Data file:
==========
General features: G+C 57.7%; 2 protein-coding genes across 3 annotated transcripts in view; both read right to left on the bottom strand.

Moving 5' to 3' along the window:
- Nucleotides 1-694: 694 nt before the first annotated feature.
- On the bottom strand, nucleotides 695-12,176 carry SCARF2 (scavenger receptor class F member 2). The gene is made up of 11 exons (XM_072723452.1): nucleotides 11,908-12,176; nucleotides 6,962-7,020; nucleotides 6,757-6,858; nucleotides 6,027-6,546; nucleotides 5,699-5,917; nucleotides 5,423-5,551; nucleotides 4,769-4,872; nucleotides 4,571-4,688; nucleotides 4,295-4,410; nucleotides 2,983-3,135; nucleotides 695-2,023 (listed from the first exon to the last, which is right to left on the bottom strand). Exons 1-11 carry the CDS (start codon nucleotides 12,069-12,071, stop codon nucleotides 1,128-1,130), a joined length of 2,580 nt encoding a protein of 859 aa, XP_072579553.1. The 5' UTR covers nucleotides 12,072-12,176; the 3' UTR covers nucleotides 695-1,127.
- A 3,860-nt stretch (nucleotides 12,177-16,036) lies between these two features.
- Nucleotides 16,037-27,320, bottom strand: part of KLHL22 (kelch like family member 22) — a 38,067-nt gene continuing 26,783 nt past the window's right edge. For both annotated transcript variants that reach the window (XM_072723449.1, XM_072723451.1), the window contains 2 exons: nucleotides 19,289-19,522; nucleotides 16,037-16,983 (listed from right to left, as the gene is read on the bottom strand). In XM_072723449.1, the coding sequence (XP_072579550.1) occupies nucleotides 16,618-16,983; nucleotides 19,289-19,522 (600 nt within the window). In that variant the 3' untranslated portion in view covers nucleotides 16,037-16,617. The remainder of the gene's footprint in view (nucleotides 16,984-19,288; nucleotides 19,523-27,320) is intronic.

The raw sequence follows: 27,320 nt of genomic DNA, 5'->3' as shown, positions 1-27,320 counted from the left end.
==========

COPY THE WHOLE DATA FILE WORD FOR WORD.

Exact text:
General features: G+C 57.7%; 2 protein-coding genes across 3 annotated transcripts in view; both read right to left on the bottom strand.

Moving 5' to 3' along the window:
- Nucleotides 1-694: 694 nt before the first annotated feature.
- On the bottom strand, nucleotides 695-12,176 carry SCARF2 (scavenger receptor class F member 2). The gene is made up of 11 exons (XM_072723452.1): nucleotides 11,908-12,176; nucleotides 6,962-7,020; nucleotides 6,757-6,858; nucleotides 6,027-6,546; nucleotides 5,699-5,917; nucleotides 5,423-5,551; nucleotides 4,769-4,872; nucleotides 4,571-4,688; nucleotides 4,295-4,410; nucleotides 2,983-3,135; nucleotides 695-2,023 (listed from the first exon to the last, which is right to left on the bottom strand). Exons 1-11 carry the CDS (start codon nucleotides 12,069-12,071, stop codon nucleotides 1,128-1,130), a joined length of 2,580 nt encoding a protein of 859 aa, XP_072579553.1. The 5' UTR covers nucleotides 12,072-12,176; the 3' UTR covers nucleotides 695-1,127.
- A 3,860-nt stretch (nucleotides 12,177-16,036) lies between these two features.
- Nucleotides 16,037-27,320, bottom strand: part of KLHL22 (kelch like family member 22) — a 38,067-nt gene continuing 26,783 nt past the window's right edge. For both annotated transcript variants that reach the window (XM_072723449.1, XM_072723451.1), the window contains 2 exons: nucleotides 19,289-19,522; nucleotides 16,037-16,983 (listed from right to left, as the gene is read on the bottom strand). In XM_072723449.1, the coding sequence (XP_072579550.1) occupies nucleotides 16,618-16,983; nucleotides 19,289-19,522 (600 nt within the window). In that variant the 3' untranslated portion in view covers nucleotides 16,037-16,617. The remainder of the gene's footprint in view (nucleotides 16,984-19,288; nucleotides 19,523-27,320) is intronic.

The raw sequence follows: 27,320 nt of genomic DNA, 5'->3' as shown, positions 1-27,320 counted from the left end.